Without any high hopes and just to kill time I took a boat to an island quite near in the fjord where the fishery museum is situated. Sometimes high hopes are dashed; this was the reverse. We were taken into various buildings and it was more a museum of the way of life of fisherfolk than of fishing as such – and amazingly interesting! Fisherfolk: not fishermen? Political correctness gone mad, when everyone knows that fishing was man’s business there? No; in each of the humbler dwellings, shared by about ten to twelve men, there was one woman, maid and cook. Their ‘beds’ could hardly have been more basic and the mind boggles about the nature of their lives. The long ferry crossing and the bus back were scenically unrewarding. I could have seen rain like that in England, far more cheaply!

 

And so back to Oslo with the firm intention of seeing as much as possible in the time available. I’m ont sure about the order and it could hardly be less important. I know I used my Oslo Card to terrific effect. I took Tunnelbahn 1 (Metro line 1) to its northern terminus, high over the city with wonderful views over the water and islands. I took a one hour cruise from near the Town Hall around the city and its islands – with a really good commentary in English. I visited the Town Hall, where there are splendid huge murals and the National Gallery, where among many treasures from the Norwegian Impressionist period, there was the picture that had first made Røros famous. Other than lacking the winter snow, it had not changed.

For much of my full day there, I was in Bygdøy, a peninsula with several museums, most of which met my requirement that they should somehow pertain specifically to Norway. Bygdøy can be reached either by bus or, more interestingly, by boat as I reached it. I spent a long time at the Folk Museum, mostly an outdoor museum that I like at least as much as Skansen, Stockholm’s more famous one. There were rural buildings from every region of the country, a 19th century ‘town’ with exhibitions in the attire of the time. Of course I was impressed by the stave church, the first I had seen but, daft as it sounds, I think I was most impressed by the wood store below! So much work just to store wood!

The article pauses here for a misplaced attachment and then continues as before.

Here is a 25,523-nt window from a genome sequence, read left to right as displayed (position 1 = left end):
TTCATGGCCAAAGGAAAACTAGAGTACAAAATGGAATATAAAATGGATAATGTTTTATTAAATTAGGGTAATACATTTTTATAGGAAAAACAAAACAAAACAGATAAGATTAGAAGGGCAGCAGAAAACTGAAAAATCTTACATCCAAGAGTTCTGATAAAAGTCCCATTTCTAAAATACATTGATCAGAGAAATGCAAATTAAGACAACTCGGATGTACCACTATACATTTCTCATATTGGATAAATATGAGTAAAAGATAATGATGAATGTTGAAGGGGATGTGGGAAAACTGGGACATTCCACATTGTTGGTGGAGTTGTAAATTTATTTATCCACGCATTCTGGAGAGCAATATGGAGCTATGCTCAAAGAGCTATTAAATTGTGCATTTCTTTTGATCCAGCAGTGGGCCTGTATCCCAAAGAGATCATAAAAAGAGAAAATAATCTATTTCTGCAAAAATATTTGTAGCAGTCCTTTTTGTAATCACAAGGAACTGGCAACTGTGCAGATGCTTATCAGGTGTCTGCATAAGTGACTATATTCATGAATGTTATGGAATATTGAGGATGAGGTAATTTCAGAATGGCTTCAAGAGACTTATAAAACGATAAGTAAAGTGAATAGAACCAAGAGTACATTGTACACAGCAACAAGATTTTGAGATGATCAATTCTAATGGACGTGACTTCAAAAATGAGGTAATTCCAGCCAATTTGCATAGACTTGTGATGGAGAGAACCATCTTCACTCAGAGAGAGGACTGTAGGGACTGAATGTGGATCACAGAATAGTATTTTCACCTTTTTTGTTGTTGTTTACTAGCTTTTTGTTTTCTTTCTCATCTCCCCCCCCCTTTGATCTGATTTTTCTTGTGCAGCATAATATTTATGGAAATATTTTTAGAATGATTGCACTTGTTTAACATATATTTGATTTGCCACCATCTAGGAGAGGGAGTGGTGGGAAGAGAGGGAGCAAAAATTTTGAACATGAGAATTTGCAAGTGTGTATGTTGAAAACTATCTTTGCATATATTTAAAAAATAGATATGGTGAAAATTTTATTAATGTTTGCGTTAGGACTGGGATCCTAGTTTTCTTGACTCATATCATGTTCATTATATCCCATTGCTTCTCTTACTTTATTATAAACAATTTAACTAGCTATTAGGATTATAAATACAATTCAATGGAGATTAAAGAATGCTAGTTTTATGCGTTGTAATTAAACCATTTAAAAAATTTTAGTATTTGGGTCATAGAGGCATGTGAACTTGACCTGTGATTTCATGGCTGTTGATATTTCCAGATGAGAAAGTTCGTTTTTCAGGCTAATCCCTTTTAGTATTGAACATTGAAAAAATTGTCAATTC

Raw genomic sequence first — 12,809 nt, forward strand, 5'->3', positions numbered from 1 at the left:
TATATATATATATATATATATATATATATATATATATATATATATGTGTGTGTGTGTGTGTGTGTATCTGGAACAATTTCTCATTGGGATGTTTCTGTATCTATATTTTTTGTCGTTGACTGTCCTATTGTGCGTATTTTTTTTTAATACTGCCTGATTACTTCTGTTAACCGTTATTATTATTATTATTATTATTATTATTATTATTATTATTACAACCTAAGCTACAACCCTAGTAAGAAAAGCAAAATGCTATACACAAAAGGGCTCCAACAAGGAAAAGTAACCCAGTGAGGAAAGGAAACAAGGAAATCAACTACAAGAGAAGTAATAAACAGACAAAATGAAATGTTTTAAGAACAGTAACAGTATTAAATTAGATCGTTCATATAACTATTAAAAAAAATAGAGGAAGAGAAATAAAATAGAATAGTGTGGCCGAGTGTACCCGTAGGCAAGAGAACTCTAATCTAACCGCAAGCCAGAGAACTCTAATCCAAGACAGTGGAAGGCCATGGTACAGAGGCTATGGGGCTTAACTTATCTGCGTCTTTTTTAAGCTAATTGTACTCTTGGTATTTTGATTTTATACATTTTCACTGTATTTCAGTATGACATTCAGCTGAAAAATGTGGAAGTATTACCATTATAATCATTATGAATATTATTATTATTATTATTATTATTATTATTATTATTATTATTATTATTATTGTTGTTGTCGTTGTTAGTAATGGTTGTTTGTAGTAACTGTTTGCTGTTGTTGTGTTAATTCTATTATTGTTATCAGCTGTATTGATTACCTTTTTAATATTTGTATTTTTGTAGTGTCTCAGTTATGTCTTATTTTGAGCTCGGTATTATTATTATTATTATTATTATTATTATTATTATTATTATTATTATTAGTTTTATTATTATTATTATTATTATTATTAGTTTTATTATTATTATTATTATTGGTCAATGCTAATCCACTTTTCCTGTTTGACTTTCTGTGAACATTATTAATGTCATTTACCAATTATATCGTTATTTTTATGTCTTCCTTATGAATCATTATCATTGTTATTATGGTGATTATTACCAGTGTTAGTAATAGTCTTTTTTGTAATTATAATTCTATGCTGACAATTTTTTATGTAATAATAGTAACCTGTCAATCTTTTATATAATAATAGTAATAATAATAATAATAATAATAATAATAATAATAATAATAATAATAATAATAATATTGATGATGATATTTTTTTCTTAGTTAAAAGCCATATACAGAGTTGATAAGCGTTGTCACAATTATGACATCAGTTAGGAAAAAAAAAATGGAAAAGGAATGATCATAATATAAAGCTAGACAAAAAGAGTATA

Then I visited the Viking Ships Museum, the Kontiki Museum with a model of the Balsam raft that made its journey across the Pacific seem unbelievable and the Fram Museum holding the ship used for polar exploration by both Nansen and Amundsen. This was a really stimulating morning. My only criticism is that the Fram Museum and the Viking Ships Museum could have done with the splendid system of lifts that the Swedes have in the Vasa Museum, enabling the less mobile to see all levels. I was far to tired to go up the steps like a ladder and then down into the Fram and back up – but I should have loved a lift that would have let me look down into the ship.

 

My only mistake the last evening was a trip on the ferry to the islands. I had carried a heavy waterproof all day to no avail and the sky was now clear blue. How nice to be without it – until half way to the boat the sky opened and sheets of rain came from it. To add insult to injury, I saw less than on my earlier free cruise! Still, you can’t win ‘em all and it was a great holiday. The following morning it was back to Manchester.